Kittens, in classic pose. Of course, he scored a goal. Uppity kid. Pic: Ben Weisser

And finally it was time. Greeting the other rookies, meeting a few I only knew by facebook profile; strapping into full armour and looking like a sumo on skates as my Grand Rapids Griffins jersey, on Australian debut, ballooned over my gear. And, ready!

Of course, our coaches Army, Lliam and Michael welcomed us back with hardcore skating tests and obligingly sent my group of skaters to outside edge drills as the opening gambit. One of my worst skills. And of course the other three guys I was bracketed with are in the running for Outside Edge Rookies of the Year while I managed not to fall.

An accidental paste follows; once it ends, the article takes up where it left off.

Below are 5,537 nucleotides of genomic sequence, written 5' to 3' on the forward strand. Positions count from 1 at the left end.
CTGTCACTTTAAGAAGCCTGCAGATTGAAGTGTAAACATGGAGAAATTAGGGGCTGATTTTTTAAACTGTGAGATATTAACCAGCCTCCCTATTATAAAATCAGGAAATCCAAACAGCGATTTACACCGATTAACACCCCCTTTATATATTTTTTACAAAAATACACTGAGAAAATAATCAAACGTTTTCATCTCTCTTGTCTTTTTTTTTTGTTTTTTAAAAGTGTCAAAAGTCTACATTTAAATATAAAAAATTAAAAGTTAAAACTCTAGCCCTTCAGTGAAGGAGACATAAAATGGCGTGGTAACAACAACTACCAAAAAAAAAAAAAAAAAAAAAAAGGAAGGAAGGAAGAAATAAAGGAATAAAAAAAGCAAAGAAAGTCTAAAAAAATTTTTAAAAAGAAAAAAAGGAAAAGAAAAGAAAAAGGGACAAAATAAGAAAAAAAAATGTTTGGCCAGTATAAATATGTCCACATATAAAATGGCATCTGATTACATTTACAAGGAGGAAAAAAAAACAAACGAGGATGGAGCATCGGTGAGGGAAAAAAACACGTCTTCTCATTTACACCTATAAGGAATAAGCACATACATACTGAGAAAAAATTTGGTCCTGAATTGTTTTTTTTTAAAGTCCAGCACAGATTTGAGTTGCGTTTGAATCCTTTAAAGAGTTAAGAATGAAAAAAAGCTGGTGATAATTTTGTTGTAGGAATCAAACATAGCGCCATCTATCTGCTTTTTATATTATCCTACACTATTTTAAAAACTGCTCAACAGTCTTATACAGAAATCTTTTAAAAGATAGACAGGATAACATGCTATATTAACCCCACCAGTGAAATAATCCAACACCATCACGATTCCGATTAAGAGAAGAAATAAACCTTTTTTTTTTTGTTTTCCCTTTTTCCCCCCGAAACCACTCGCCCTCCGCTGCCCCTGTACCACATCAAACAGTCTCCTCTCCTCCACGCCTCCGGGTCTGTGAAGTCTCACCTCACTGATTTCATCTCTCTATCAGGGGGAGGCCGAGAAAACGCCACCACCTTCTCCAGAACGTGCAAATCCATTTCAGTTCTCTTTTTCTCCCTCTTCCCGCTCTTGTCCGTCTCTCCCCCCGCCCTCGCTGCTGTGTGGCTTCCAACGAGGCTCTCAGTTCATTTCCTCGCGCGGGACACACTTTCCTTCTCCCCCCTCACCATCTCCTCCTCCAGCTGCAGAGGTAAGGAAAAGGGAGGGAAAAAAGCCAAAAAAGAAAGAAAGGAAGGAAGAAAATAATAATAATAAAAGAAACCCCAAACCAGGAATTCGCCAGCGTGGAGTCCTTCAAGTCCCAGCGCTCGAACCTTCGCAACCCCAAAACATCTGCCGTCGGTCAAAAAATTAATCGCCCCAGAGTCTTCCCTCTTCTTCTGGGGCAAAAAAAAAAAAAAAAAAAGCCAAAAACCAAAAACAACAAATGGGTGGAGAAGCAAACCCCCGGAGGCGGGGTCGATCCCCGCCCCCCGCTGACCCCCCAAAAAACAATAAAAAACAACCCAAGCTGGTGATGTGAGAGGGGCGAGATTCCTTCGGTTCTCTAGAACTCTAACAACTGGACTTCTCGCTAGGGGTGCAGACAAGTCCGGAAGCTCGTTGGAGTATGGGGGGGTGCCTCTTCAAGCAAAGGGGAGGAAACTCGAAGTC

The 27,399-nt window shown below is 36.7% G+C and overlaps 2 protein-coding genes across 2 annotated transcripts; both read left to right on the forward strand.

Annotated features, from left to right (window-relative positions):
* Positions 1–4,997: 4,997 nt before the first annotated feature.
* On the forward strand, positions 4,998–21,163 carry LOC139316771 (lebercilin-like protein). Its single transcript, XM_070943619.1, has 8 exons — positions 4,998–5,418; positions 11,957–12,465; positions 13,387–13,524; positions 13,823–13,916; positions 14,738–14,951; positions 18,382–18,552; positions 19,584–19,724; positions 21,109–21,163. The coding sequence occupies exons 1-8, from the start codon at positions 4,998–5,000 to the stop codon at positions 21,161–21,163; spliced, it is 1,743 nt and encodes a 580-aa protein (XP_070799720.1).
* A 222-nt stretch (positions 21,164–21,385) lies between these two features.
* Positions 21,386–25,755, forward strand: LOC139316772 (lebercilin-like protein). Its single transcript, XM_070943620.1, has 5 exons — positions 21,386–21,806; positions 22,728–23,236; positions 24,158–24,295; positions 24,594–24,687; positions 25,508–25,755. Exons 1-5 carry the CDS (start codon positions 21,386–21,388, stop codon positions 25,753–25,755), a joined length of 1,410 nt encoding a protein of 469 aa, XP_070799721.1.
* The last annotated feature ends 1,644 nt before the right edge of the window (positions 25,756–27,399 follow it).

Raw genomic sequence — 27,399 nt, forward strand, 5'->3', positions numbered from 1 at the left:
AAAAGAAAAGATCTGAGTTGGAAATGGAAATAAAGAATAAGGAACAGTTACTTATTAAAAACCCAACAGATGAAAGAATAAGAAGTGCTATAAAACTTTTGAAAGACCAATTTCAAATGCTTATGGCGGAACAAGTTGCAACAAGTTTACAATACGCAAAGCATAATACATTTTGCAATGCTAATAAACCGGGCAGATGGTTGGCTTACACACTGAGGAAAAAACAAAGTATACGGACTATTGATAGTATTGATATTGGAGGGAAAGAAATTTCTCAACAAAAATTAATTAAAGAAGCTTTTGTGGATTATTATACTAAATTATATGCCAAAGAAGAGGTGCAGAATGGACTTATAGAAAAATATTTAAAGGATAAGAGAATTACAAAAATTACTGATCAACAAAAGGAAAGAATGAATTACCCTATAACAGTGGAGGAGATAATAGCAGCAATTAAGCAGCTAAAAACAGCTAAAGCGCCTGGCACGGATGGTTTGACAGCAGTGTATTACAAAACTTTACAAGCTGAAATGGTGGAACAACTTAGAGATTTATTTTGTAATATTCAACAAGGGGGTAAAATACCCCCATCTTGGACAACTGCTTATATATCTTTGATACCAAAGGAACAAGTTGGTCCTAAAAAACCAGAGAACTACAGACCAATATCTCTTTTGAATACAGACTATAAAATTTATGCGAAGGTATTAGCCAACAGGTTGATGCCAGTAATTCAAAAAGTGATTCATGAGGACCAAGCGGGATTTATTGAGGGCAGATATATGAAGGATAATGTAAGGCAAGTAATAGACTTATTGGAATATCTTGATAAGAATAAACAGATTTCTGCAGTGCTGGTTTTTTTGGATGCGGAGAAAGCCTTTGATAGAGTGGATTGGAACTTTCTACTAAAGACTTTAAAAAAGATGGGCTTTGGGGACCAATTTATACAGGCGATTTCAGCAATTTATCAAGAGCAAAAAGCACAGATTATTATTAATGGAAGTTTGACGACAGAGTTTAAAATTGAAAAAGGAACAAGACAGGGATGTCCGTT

Until the second drill when Michael had us attempting to transition at speed from forwards to backwards skating, around a cone. And I found out fast that my new helmet, bought in Chicago, has excellent impact-absorption in the back of the lid when your head smacks hard against the ice during a backward plank.

Then we were doing crossovers and I didn’t suffer any mortal injuries – Army even raised an eyebrow at my improvement – before Lliam gave me some tips at inside edge skating that worked all the way until the fourth cone at which point I tested the ice impact capabilities of my new gloves and my ageing elbow pads, falling heavily while fully committed to one foot inside edge around a cone. At least I was fully committed, right?

All that was left to start the term was a game of two-on-two where my partner and I played the Washington Generals to the other pair’s Harlem Globetrotters, and a bizarre tapdancing crossover drill where the miracle was I didn’t fall.